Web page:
Such an attack would have been unusual in European waters, and raised questions because it was not reported until the freighter had passed through Britain's busy shipping lanes. There have been fears that some of the attackers might still be aboard, or that the ship came under attack a second time.
Radio messages from the freighter were later picked up along coasts of France and Portugal, but efforts to pinpoint the Arctic Sea's whereabouts have been difficult in the vast Atlantic and with no communication from the ship's 15-member Russian crew.
Cape Verde authorities said they had no new information Saturday, though Russia's ambassador to the country, Alexander Karpushin, said there was no confirmation the Arctic Sea had been found.
Baroe said it is "extremely probable" that the ship is off Cape Verde. He said the French Marines operational center in Brest had received no information indicating the ship is off the French coast, and so has launched no search in that area.
The Arctic Sea, which left from Finland on July 23, had been due to make port Aug. 4 in Algeria with its euro1.3 million ($1.8 million) haul of timber.
The European Commission suggested the ship may have come under attack a second time off the Portuguese coast, spokesman Martin Selmayr said Friday.
Portugal's Foreign Ministry said, however, that the ship was never in Portuguese waters.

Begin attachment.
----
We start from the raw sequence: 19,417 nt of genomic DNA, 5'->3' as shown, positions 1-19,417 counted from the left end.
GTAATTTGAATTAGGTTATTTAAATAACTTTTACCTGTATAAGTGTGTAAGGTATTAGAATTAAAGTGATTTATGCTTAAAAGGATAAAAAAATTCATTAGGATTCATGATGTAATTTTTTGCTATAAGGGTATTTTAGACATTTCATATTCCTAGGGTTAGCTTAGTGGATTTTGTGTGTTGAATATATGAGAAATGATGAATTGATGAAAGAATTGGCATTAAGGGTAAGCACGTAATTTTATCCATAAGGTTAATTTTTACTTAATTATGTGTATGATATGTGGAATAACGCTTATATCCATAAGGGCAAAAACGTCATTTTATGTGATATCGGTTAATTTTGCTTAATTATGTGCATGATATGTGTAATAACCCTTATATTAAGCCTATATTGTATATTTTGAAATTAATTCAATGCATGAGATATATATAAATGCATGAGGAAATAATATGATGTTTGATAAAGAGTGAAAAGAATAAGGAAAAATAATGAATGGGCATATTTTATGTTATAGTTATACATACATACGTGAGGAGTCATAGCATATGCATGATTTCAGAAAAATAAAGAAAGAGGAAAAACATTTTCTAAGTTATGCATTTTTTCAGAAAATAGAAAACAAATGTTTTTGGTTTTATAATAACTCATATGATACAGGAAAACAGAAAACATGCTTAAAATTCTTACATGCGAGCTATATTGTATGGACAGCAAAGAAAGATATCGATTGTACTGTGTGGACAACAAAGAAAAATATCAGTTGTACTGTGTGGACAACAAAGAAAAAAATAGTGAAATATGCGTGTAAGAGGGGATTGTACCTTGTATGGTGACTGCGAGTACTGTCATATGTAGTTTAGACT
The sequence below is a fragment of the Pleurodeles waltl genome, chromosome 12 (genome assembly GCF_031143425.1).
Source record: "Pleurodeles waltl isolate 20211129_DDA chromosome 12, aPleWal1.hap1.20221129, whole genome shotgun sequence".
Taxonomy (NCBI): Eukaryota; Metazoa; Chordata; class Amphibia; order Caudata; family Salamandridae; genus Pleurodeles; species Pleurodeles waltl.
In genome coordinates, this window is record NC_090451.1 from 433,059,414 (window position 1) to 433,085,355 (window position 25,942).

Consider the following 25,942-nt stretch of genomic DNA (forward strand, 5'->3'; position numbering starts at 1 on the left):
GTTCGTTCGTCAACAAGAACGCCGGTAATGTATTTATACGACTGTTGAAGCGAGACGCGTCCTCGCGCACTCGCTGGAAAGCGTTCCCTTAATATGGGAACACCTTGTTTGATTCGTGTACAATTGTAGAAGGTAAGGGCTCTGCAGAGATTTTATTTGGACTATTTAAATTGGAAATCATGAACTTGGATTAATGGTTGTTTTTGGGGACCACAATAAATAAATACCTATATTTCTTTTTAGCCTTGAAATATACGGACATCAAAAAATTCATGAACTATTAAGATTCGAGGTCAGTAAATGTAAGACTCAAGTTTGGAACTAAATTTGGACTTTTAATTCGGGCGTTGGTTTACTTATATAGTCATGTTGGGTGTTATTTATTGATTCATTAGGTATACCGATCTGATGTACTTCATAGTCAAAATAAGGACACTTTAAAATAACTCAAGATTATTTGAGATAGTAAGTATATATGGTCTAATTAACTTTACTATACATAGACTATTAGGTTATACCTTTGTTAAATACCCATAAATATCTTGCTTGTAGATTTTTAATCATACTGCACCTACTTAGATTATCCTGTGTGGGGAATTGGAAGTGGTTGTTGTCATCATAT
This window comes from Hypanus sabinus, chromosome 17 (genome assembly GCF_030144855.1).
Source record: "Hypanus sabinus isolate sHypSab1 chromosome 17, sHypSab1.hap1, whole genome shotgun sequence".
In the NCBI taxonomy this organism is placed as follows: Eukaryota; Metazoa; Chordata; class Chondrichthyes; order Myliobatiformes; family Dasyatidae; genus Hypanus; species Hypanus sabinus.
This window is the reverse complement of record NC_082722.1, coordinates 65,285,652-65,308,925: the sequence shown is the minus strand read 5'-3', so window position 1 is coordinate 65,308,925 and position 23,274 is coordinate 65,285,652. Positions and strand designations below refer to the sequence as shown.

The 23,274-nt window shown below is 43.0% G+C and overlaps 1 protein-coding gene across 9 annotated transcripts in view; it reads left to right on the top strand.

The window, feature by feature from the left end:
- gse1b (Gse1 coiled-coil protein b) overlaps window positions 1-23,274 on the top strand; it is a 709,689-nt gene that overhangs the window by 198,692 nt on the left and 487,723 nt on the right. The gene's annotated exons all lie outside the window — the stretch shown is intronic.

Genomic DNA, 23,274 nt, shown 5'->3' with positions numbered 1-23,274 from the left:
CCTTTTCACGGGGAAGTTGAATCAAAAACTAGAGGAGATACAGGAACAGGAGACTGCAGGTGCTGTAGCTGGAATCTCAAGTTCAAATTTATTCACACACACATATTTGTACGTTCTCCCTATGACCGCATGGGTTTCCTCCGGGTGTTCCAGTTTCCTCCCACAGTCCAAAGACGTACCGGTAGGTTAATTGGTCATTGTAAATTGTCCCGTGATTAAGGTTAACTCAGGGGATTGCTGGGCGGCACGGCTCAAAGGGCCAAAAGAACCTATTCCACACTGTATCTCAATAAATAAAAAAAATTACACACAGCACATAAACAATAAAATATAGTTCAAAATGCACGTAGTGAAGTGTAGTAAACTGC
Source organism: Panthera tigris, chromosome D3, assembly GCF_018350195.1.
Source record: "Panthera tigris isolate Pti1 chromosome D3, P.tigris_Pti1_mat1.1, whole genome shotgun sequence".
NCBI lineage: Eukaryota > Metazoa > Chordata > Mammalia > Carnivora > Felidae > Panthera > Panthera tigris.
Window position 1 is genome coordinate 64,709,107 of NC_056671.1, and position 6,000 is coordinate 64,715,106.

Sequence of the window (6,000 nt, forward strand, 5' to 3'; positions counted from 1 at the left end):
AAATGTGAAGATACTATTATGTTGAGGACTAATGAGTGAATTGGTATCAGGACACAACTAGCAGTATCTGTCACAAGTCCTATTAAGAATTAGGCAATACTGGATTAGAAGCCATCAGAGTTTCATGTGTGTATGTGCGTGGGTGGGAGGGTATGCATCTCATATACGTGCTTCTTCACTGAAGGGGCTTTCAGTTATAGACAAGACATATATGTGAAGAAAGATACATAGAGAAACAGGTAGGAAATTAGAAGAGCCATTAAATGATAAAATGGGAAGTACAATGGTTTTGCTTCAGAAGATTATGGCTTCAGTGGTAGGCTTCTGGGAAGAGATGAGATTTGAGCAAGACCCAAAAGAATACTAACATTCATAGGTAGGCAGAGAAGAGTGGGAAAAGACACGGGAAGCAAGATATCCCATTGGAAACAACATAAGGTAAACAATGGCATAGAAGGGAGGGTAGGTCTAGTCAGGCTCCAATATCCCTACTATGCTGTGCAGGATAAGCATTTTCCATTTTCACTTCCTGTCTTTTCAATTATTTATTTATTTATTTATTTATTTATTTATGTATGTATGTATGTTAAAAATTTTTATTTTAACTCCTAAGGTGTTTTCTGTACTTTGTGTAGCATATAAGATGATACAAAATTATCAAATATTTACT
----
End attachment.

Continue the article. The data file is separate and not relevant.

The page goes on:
The ship's operator, Solchart Arkhangelsk, said it had no information about a possible second attack. It said the Arctic Sea's captain was 50-year-old Sergei Zaretsky, a veteran of such sea voyages, and the sailors were from the northwest Russian port city of Arkhangelsk.
Speculation on what might have happened to the ship has ranged from suspicions that it was carrying secret cargo — possibly narcotics — to theories about a commercial dispute. Security experts have been wary of attributing its disappearance to bandits, noting that piracy is almost unheard of in European waters.
"It would seem that these acts, such as they have been reported, have nothing in common with 'traditional' acts of piracy or armed robbery at sea," Selmayr said.
Originally posted by northwoods
What comes to wondering why hijackers are demanding so late the ransoms (after two weeks aso.).
That's the view how we see it.